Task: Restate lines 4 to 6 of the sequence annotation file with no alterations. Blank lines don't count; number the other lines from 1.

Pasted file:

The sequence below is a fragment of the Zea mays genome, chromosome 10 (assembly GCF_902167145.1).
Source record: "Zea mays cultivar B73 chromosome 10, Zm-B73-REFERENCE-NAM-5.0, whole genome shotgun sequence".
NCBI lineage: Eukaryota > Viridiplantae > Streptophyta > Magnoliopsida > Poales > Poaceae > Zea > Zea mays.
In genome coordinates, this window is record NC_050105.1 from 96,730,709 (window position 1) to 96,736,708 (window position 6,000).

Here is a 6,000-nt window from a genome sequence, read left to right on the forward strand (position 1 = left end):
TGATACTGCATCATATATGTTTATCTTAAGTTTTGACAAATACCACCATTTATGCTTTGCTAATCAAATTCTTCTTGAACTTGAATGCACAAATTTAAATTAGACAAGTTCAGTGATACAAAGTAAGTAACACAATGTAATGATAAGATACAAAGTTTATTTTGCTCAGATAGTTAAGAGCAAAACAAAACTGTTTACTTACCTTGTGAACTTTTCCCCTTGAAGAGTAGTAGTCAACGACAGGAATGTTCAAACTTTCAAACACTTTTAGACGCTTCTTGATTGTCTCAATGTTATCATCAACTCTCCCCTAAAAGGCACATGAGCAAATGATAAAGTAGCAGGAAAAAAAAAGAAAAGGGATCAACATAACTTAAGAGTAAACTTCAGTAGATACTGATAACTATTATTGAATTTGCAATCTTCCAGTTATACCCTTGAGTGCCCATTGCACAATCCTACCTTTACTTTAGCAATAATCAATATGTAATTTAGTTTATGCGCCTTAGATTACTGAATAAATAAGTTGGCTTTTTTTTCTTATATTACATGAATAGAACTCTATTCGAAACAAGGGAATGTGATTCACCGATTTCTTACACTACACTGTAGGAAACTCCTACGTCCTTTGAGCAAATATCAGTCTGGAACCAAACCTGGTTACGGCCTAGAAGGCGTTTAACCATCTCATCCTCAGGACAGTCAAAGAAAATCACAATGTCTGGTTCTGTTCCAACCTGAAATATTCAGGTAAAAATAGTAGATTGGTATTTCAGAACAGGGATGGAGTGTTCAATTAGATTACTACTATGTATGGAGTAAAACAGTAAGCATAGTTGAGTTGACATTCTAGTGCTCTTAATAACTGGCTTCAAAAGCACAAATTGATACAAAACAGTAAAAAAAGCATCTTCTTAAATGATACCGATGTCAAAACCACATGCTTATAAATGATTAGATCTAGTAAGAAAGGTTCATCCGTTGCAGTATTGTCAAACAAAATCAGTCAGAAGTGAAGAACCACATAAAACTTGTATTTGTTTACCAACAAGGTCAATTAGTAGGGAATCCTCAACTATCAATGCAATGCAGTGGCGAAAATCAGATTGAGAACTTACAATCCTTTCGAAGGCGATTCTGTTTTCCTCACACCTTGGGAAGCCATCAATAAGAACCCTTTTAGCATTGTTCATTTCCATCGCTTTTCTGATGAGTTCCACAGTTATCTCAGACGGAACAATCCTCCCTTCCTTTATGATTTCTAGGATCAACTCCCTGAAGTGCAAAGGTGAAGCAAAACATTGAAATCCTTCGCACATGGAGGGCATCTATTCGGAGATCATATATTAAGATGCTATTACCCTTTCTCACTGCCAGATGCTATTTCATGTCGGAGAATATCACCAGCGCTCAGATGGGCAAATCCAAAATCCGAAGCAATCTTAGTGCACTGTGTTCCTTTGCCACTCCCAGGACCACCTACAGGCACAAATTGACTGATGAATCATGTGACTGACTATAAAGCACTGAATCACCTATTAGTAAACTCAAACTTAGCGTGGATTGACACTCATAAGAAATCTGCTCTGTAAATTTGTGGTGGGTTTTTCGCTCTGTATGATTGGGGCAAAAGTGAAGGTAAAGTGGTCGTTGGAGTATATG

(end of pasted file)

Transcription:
In genome coordinates, this window is record NC_050105.1 from 96,730,709 (window position 1) to 96,736,708 (window position 6,000).

Here is a 6,000-nt window from a genome sequence, read left to right on the forward strand (position 1 = left end):
TGATACTGCATCATATATGTTTATCTTAAGTTTTGACAAATACCACCATTTATGCTTTGCTAATCAAATTCTTCTTGAACTTGAATGCACAAATTTAAATTAGACAAGTTCAGTGATACAAAGTAAGTAACACAATGTAATGATAAGATACAAAGTTTATTTTGCTCAGATAGTTAAGAGCAAAACAAAACTGTTTACTTACCTTGTGAACTTTTCCCCTTGAAGAGTAGTAGTCAACGACAGGAATGTTCAAACTTTCAAACACTTTTAGACGCTTCTTGATTGTCTCAATGTTATCATCAACTCTCCCCTAAAAGGCACATGAGCAAATGATAAAGTAGCAGGAAAAAAAAAGAAAAGGGATCAACATAACTTAAGAGTAAACTTCAGTAGATACTGATAACTATTATTGAATTTGCAATCTTCCAGTTATACCCTTGAGTGCCCATTGCACAATCCTACCTTTACTTTAGCAATAATCAATATGTAATTTAGTTTATGCGCCTTAGATTACTGAATAAATAAGTTGGCTTTTTTTTCTTATATTACATGAATAGAACTCTATTCGAAACAAGGGAATGTGATTCACCGATTTCTTACACTACACTGTAGGAAACTCCTACGTCCTTTGAGCAAATATCAGTCTGGAACCAAACCTGGTTACGGCCTAGAAGGCGTTTAACCATCTCATCCTCAGGACAGTCAAAGAAAATCACAATGTCTGGTTCTGTTCCAACCTGAAATATTCAGGTAAAAATAGTAGATTGGTATTTCAGAACAGGGATGGAGTGTTCAATTAGATTACTACTATGTATGGAGTAAAACAGTAAGCATAGTTGAGTTGACATTCTAGTGCTCTTAATAACTGGCTTCAAAAGCACAAATTGATACAAAACAGTAAAAAAAGCATCTTCTTAAATGATACCGATGTCAAAACCACATGCTTATAAATGATTAGATCTAGTAAGAAAGGTTCATCCGTTGCAGTATTGTCAAACAAAATCAGTCAGAAGTGAAGAACCACATAAAACTTGTATTTGTTTACCAACAAGGTCAATTAGTAGGGAATCCTCAACTATCAATGCAATGCAGTGGCGAAAATCAGATTGAGAACTTACAATCCTTTCGAAGGCGATTCTGTTTTCCTCACACCTTGGGAAGCCATCAATAAGAACCCTTTTAGCATTGTTCATTTCCATCGCTTTTCTGATGAGTTCCACAGTTATCTCAGACGGAACAATCCTCCCTTCCTTTATGATTTCTAGGATCAACTCCCTGAAGTGCAAAGGTGAAGCAAAACATTGAAATCCTTCGCACATGGAGGGCATCTATTCGGAGATCATATATTAAGATGCTATTACCCTTTCTCACTGCCAGATGCTATTTCATGTCGGAGAATATCACCAGCGCTCAGATGGGCAAATCCAAAATCCGAAGCAATCTTAGTGCACTGTGTTCCTTTGCCACTCCCAGGACCACCTACAGGCACAAATTGACTGATGAATCATGTGACTGACTATAAAGCACTGAATCACCTATTAGTAAACTCAAACTTAGCGTGGATTGACACTCATAAGAAATCTGCTCTGTAAATTTGTGGTGGGTTTTTCGCTCTGTATGATTGGGGCAAAAGTGAAGGTAAAGTGGTCGTTGGAGTATATG